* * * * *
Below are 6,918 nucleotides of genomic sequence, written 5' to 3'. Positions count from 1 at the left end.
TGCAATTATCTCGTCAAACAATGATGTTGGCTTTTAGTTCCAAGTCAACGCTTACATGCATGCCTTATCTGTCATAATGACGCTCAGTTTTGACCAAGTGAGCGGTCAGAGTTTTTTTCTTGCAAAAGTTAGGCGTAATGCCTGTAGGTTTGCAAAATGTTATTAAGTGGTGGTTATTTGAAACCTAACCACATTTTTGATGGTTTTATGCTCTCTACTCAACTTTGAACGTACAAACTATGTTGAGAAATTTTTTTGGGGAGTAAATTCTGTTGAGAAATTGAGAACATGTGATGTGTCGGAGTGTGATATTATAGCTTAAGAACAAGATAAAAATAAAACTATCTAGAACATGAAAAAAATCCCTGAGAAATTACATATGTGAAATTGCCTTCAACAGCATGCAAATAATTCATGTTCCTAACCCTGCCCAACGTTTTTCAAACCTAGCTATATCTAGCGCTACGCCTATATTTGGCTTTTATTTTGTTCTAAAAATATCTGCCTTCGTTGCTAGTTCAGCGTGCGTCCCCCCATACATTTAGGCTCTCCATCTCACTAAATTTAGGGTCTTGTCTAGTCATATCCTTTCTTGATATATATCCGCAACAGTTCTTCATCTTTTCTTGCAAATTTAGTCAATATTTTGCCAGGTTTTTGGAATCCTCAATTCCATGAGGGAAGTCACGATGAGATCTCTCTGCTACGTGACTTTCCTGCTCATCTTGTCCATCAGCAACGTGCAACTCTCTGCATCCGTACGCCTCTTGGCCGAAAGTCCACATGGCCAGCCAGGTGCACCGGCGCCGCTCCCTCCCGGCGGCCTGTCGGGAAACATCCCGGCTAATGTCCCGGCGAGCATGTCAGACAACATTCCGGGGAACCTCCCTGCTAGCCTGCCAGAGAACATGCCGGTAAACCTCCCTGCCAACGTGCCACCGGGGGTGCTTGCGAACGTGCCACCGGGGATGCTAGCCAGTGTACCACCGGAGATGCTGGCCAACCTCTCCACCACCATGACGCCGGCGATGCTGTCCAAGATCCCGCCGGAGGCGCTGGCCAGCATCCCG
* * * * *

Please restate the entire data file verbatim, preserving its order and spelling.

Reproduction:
Below are 6,918 nucleotides of genomic sequence, written 5' to 3'. Positions count from 1 at the left end.
TGCAATTATCTCGTCAAACAATGATGTTGGCTTTTAGTTCCAAGTCAACGCTTACATGCATGCCTTATCTGTCATAATGACGCTCAGTTTTGACCAAGTGAGCGGTCAGAGTTTTTTTCTTGCAAAAGTTAGGCGTAATGCCTGTAGGTTTGCAAAATGTTATTAAGTGGTGGTTATTTGAAACCTAACCACATTTTTGATGGTTTTATGCTCTCTACTCAACTTTGAACGTACAAACTATGTTGAGAAATTTTTTTGGGGAGTAAATTCTGTTGAGAAATTGAGAACATGTGATGTGTCGGAGTGTGATATTATAGCTTAAGAACAAGATAAAAATAAAACTATCTAGAACATGAAAAAAATCCCTGAGAAATTACATATGTGAAATTGCCTTCAACAGCATGCAAATAATTCATGTTCCTAACCCTGCCCAACGTTTTTCAAACCTAGCTATATCTAGCGCTACGCCTATATTTGGCTTTTATTTTGTTCTAAAAATATCTGCCTTCGTTGCTAGTTCAGCGTGCGTCCCCCCATACATTTAGGCTCTCCATCTCACTAAATTTAGGGTCTTGTCTAGTCATATCCTTTCTTGATATATATCCGCAACAGTTCTTCATCTTTTCTTGCAAATTTAGTCAATATTTTGCCAGGTTTTTGGAATCCTCAATTCCATGAGGGAAGTCACGATGAGATCTCTCTGCTACGTGACTTTCCTGCTCATCTTGTCCATCAGCAACGTGCAACTCTCTGCATCCGTACGCCTCTTGGCCGAAAGTCCACATGGCCAGCCAGGTGCACCGGCGCCGCTCCCTCCCGGCGGCCTGTCGGGAAACATCCCGGCTAATGTCCCGGCGAGCATGTCAGACAACATTCCGGGGAACCTCCCTGCTAGCCTGCCAGAGAACATGCCGGTAAACCTCCCTGCCAACGTGCCACCGGGGGTGCTTGCGAACGTGCCACCGGGGATGCTAGCCAGTGTACCACCGGAGATGCTGGCCAACCTCTCCACCACCATGACGCCGGCGATGCTGTCCAAGATCCCGCCGGAGGCGCTGGCCAGCATCCCG